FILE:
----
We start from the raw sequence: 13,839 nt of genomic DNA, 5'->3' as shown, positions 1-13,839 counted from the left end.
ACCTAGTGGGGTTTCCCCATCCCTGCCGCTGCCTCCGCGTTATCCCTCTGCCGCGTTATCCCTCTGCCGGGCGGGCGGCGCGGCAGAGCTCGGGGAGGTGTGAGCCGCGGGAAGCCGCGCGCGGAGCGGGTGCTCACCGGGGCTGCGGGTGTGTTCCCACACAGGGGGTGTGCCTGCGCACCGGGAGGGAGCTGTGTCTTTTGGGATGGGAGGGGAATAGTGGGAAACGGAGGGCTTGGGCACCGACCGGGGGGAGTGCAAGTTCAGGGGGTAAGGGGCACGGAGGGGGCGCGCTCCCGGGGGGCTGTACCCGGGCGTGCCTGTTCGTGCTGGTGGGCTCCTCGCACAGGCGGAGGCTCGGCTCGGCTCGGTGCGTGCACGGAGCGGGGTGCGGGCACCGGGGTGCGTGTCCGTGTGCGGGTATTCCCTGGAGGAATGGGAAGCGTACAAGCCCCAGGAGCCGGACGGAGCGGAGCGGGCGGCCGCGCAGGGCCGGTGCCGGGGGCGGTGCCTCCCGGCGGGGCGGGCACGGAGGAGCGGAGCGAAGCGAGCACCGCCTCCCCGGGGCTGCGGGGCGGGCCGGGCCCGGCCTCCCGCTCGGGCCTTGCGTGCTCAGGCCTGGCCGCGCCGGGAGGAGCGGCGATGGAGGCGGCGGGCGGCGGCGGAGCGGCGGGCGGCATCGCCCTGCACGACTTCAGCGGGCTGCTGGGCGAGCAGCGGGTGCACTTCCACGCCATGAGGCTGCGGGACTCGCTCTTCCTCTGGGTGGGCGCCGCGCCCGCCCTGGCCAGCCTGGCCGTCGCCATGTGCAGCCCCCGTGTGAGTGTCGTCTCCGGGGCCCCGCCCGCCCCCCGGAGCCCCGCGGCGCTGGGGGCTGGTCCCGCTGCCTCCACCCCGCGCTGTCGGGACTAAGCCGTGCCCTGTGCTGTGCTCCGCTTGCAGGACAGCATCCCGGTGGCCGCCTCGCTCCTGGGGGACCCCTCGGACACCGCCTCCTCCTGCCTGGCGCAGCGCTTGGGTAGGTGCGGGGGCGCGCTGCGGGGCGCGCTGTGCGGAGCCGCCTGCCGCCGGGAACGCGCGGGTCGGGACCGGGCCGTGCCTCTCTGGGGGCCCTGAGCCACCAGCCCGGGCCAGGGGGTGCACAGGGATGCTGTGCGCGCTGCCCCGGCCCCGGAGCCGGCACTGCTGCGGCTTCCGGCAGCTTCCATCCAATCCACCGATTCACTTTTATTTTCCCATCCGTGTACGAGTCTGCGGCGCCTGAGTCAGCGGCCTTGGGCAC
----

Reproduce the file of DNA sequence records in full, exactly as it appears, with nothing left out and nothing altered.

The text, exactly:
We start from the raw sequence: 13,839 nt of genomic DNA, 5'->3' as shown, positions 1-13,839 counted from the left end.
ACCTAGTGGGGTTTCCCCATCCCTGCCGCTGCCTCCGCGTTATCCCTCTGCCGCGTTATCCCTCTGCCGGGCGGGCGGCGCGGCAGAGCTCGGGGAGGTGTGAGCCGCGGGAAGCCGCGCGCGGAGCGGGTGCTCACCGGGGCTGCGGGTGTGTTCCCACACAGGGGGTGTGCCTGCGCACCGGGAGGGAGCTGTGTCTTTTGGGATGGGAGGGGAATAGTGGGAAACGGAGGGCTTGGGCACCGACCGGGGGGAGTGCAAGTTCAGGGGGTAAGGGGCACGGAGGGGGCGCGCTCCCGGGGGGCTGTACCCGGGCGTGCCTGTTCGTGCTGGTGGGCTCCTCGCACAGGCGGAGGCTCGGCTCGGCTCGGTGCGTGCACGGAGCGGGGTGCGGGCACCGGGGTGCGTGTCCGTGTGCGGGTATTCCCTGGAGGAATGGGAAGCGTACAAGCCCCAGGAGCCGGACGGAGCGGAGCGGGCGGCCGCGCAGGGCCGGTGCCGGGGGCGGTGCCTCCCGGCGGGGCGGGCACGGAGGAGCGGAGCGAAGCGAGCACCGCCTCCCCGGGGCTGCGGGGCGGGCCGGGCCCGGCCTCCCGCTCGGGCCTTGCGTGCTCAGGCCTGGCCGCGCCGGGAGGAGCGGCGATGGAGGCGGCGGGCGGCGGCGGAGCGGCGGGCGGCATCGCCCTGCACGACTTCAGCGGGCTGCTGGGCGAGCAGCGGGTGCACTTCCACGCCATGAGGCTGCGGGACTCGCTCTTCCTCTGGGTGGGCGCCGCGCCCGCCCTGGCCAGCCTGGCCGTCGCCATGTGCAGCCCCCGTGTGAGTGTCGTCTCCGGGGCCCCGCCCGCCCCCCGGAGCCCCGCGGCGCTGGGGGCTGGTCCCGCTGCCTCCACCCCGCGCTGTCGGGACTAAGCCGTGCCCTGTGCTGTGCTCCGCTTGCAGGACAGCATCCCGGTGGCCGCCTCGCTCCTGGGGGACCCCTCGGACACCGCCTCCTCCTGCCTGGCGCAGCGCTTGGGTAGGTGCGGGGGCGCGCTGCGGGGCGCGCTGTGCGGAGCCGCCTGCCGCCGGGAACGCGCGGGTCGGGACCGGGCCGTGCCTCTCTGGGGGCCCTGAGCCACCAGCCCGGGCCAGGGGGTGCACAGGGATGCTGTGCGCGCTGCCCCGGCCCCGGAGCCGGCACTGCTGCGGCTTCCGGCAGCTTCCATCCAATCCACCGATTCACTTTTATTTTCCCATCCGTGTACGAGTCTGCGGCGCCTGAGTCAGCGGCCTTGGGCAC